A group at MIT led by Vladan Vuletic has recently created a Bose-Einstein Condensate (BEC) of rubidium atoms with a new method, direct laser cooling. Many researchers have attempted this elusive goal in the past, but due to various complications resorted to reaching BEC through evaporation instead. Compared to cooling through evaporation, laser cooling is fast faster and more efficient, resulting in reduced constraints for the experimental setup.

Achieving BEC, where a substantial fraction of a collection of identical bosonic trapped atoms all occupy the same, lowest energy quantum state available, requires both very low temperatures and high atom number densities. At low temperature, the atoms’ quantum nature becomes more apparent since each atom’s quantum wavefunction can then spread out in space. Packing the atoms close together at high density then allows nearby atoms’ wavefunctions to overlap, giving rise to BEC by further enhancing the probability of atoms being found near each other due to the bosonic quantum statistics.

Laser cooling of atoms, where a set of lasers are carefully positioned and tuned to slow down the motion of the atoms by kicking them with photons, is commonly used to create cold clouds of atoms. In the past, however, it has proven difficult to use laser cooling to simultaneously create a sample of atoms with high enough density for BEC, since the laser light can then photoassociate neighboring atoms into molecules which leave the atom trap.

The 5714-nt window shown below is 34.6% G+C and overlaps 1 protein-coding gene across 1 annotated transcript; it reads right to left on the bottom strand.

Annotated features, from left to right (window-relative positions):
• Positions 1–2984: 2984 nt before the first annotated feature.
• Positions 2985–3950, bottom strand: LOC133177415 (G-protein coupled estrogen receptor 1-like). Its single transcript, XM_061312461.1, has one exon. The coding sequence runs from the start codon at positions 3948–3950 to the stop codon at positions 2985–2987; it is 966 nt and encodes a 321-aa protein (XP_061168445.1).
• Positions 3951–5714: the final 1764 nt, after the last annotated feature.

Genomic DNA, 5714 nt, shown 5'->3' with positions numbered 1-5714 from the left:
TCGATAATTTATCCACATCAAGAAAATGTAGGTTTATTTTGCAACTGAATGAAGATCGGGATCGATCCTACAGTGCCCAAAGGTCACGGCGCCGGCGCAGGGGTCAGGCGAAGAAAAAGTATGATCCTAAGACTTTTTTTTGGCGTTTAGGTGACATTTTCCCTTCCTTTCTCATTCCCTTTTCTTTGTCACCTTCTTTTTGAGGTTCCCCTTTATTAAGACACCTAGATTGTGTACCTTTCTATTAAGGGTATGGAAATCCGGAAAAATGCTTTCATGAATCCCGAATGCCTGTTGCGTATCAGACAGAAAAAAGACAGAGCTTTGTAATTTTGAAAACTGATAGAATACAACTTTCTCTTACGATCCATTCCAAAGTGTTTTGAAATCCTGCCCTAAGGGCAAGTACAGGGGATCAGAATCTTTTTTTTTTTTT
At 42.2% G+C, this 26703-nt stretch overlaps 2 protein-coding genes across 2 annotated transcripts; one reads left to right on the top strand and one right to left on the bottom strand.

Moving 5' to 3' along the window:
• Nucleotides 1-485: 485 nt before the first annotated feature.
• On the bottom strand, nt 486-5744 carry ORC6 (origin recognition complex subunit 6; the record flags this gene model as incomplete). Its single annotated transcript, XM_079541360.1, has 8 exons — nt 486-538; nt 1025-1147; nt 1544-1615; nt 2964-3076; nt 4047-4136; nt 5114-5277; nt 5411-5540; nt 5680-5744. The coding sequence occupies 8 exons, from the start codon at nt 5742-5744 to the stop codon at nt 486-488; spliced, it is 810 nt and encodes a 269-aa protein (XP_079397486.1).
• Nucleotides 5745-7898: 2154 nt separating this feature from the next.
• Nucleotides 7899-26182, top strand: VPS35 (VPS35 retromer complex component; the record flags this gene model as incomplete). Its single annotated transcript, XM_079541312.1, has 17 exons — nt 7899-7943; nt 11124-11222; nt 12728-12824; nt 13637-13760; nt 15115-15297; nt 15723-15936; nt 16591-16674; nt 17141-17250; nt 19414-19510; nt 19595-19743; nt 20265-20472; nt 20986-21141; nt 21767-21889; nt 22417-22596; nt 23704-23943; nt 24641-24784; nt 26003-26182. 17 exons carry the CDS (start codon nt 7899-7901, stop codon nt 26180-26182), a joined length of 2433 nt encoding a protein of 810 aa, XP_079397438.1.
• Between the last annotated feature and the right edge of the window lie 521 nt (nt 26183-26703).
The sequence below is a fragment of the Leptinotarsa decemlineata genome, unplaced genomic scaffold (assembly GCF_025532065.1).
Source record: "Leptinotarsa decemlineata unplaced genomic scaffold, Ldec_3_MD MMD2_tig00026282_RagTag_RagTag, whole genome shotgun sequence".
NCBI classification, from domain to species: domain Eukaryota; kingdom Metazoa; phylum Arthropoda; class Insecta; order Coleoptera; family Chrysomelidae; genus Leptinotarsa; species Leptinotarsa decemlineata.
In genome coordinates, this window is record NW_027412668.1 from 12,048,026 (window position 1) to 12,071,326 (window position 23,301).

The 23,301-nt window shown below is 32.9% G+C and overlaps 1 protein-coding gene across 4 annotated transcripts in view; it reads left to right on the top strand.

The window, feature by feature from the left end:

The Vuletic group found that they could dramatically reduce these atoms losses by deliberately choosing the energy of the pumping laser to mismatch the amount of energy required to form molecules. Combined with a carefully optimized method of Raman cooling, this allowed them to produce a cold cloud with a density high enough to create a moderately sized BEC in about 1 second of cooling. Such a short duration is already on par with the very best evaporation techniques, which were optimized for speed, highlighting the potential of the new laser cooling technique.

The laser cooling method should be applicable to other species of atoms in the future, as well as to cooling of molecules.

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